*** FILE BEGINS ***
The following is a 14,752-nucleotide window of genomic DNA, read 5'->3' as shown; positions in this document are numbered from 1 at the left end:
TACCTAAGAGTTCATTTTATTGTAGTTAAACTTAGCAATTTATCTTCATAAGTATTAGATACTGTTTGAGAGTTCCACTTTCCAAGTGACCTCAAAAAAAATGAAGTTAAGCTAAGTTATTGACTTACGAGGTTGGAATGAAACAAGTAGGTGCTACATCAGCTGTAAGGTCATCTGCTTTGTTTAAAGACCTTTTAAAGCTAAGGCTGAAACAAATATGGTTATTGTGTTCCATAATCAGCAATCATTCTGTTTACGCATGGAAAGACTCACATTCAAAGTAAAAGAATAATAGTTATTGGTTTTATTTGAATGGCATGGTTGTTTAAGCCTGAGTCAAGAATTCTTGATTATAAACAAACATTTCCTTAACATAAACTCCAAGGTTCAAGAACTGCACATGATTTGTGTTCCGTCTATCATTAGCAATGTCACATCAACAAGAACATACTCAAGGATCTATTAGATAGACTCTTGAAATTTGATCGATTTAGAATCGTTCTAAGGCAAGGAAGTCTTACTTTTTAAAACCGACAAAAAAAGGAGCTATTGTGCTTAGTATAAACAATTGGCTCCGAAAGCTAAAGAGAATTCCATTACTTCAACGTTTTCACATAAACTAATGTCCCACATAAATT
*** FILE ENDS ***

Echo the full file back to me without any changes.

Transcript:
The following is a 14,752-nucleotide window of genomic DNA, read 5'->3' as shown; positions in this document are numbered from 1 at the left end:
TACCTAAGAGTTCATTTTATTGTAGTTAAACTTAGCAATTTATCTTCATAAGTATTAGATACTGTTTGAGAGTTCCACTTTCCAAGTGACCTCAAAAAAAATGAAGTTAAGCTAAGTTATTGACTTACGAGGTTGGAATGAAACAAGTAGGTGCTACATCAGCTGTAAGGTCATCTGCTTTGTTTAAAGACCTTTTAAAGCTAAGGCTGAAACAAATATGGTTATTGTGTTCCATAATCAGCAATCATTCTGTTTACGCATGGAAAGACTCACATTCAAAGTAAAAGAATAATAGTTATTGGTTTTATTTGAATGGCATGGTTGTTTAAGCCTGAGTCAAGAATTCTTGATTATAAACAAACATTTCCTTAACATAAACTCCAAGGTTCAAGAACTGCACATGATTTGTGTTCCGTCTATCATTAGCAATGTCACATCAACAAGAACATACTCAAGGATCTATTAGATAGACTCTTGAAATTTGATCGATTTAGAATCGTTCTAAGGCAAGGAAGTCTTACTTTTTAAAACCGACAAAAAAAGGAGCTATTGTGCTTAGTATAAACAATTGGCTCCGAAAGCTAAAGAGAATTCCATTACTTCAACGTTTTCACATAAACTAATGTCCCACATAAATT